Google's Schmidt defends £6m UK corporation tax

The executive chairman of Google, Eric Schmidt, has come out in defence of the internet search giant's payment of just £6m in UK corporation tax in 2011.

by Michael Northcott
Last Updated: 03 Dec 2014

It’s become clear that ‘everyone’s at it’ with avoiding corporation tax, even if most firms are not brazen enough to come out in defence of their financial arrangements. But that doesn’t seem to faze executive chairman of Google, Eric Schmidt, who has stood up for Google’s piffling £6m payment back in 2011.

In an interview with BBC Radio 4’s World At One programme, he took the opportunity to argue that British multinationals with operations in the US were using similar tax arrangements, and said he felt that more attention should be paid to the business enabling that Google offers in the UK. 

Schmidt’s comments come after a the Public Accounts Committee of MPs denounced companies for ‘using the letter of tax laws’ to find ways of ‘immorally [minimising] their tax obligations.’ He said that the £6m Google paid in UK corporation tax back in 2011 complied with all applicable tax laws and iterated that the company’s arrangements are similar to scores of other companies.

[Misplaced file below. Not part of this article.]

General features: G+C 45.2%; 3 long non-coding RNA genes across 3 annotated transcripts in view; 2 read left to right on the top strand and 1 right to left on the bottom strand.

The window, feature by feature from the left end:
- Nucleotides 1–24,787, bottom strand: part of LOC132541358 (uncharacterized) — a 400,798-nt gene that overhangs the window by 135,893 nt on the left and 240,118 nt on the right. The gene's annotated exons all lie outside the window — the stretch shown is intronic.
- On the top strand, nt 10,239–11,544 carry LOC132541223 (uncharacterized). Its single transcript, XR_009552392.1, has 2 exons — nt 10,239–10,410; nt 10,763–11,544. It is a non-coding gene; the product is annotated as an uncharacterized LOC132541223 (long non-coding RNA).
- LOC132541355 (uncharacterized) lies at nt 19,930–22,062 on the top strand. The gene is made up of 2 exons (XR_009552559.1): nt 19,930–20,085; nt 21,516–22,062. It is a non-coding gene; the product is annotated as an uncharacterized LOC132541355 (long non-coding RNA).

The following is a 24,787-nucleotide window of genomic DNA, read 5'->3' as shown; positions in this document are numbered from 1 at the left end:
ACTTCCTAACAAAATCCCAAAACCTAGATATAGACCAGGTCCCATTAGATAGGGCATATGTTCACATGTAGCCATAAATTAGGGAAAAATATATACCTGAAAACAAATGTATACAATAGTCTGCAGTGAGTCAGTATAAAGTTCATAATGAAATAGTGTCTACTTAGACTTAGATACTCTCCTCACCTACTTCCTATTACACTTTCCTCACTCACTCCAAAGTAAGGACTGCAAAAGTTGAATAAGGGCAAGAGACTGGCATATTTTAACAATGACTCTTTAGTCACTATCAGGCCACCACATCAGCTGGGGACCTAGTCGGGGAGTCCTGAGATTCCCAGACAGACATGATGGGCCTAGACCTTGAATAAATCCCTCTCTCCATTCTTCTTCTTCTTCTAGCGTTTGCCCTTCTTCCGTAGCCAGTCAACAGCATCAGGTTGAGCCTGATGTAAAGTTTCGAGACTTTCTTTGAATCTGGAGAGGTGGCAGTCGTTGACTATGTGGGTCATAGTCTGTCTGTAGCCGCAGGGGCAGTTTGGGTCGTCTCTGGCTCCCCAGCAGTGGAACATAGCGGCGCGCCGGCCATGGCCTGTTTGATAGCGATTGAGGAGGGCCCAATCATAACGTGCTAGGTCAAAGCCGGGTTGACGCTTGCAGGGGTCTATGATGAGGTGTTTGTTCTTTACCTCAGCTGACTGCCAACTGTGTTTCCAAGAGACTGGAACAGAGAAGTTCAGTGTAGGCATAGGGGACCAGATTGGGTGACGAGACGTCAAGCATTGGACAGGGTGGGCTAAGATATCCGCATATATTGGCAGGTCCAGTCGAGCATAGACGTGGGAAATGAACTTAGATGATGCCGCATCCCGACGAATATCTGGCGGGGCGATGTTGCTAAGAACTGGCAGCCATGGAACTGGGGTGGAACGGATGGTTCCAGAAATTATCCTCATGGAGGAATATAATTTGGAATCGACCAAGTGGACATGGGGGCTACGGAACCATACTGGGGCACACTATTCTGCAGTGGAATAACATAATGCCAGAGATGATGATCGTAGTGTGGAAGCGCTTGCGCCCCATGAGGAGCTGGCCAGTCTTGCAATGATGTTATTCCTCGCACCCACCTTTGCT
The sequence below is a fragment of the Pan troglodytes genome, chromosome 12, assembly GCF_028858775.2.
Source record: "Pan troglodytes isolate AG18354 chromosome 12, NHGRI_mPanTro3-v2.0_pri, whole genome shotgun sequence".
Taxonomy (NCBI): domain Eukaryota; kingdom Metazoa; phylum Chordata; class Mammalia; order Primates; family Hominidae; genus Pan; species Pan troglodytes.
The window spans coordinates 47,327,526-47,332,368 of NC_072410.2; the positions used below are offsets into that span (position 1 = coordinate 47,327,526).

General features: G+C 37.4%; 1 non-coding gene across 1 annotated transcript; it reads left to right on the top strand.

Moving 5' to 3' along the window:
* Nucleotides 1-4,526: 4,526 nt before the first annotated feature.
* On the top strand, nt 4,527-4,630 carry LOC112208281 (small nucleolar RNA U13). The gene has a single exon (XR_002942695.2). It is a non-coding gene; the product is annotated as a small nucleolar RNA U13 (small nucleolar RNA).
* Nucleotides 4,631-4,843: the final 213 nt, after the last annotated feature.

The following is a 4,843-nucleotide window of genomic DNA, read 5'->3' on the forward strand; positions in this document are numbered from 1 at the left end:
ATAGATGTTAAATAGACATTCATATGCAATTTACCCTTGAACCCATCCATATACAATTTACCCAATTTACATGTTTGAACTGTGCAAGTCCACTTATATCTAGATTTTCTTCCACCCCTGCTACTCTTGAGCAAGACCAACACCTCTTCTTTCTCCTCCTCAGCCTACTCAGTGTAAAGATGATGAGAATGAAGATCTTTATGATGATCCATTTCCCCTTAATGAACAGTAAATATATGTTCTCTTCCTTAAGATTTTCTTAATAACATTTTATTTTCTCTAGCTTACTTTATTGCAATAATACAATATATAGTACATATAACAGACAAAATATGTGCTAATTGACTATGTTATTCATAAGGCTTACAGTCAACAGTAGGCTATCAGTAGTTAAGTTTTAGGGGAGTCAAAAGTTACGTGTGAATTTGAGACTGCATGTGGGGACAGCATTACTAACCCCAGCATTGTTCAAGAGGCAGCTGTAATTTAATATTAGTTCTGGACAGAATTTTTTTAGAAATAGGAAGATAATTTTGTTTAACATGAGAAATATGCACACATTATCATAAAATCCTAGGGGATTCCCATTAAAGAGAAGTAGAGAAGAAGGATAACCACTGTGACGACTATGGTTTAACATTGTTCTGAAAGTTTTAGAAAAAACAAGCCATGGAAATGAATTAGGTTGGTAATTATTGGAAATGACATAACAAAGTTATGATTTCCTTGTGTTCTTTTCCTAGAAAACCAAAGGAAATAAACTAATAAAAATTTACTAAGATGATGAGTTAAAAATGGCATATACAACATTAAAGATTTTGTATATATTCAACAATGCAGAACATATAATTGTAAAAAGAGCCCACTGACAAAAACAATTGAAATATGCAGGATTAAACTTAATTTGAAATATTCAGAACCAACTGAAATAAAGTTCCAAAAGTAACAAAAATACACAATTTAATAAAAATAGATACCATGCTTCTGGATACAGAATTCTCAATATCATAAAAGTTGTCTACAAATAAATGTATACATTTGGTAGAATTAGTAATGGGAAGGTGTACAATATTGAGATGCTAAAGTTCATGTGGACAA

He said: ‘We empower literally billions of pounds of start-ups through our advertising network and so forth. And we’re a key part of the electronic commerce expansion of Britain which is driving a lot of economic growth for the company.’

Schmidt’s comments come against a backdrop of criticism for large multi-national corporations, which funnel their profits out of the UK to more hospitable tax environments, allowing them to pay less corporation tax. Others in the firing line for such arrangements have been eBay, Amazon, Facebook and Starbucks. 

It emerged over the weekend that Google managed to avoid a load of tax (to the tune of hundreds of millions of dollars) in the US by making use of a new tax break introduced the encourage innovation, as well as the routine use of farming profits out to lower-tax countries.

In reference to other firms, Schmidt said: ‘The fact of the matter is these are the way taxes are done globally…I think the most important thing to say about our taxes is that we fully comply with the law and we’ll obviously, should the law change, we’ll comply with that as well.’

To read more from MT on why there's no point chasing the multi-nationals for tax, click here...

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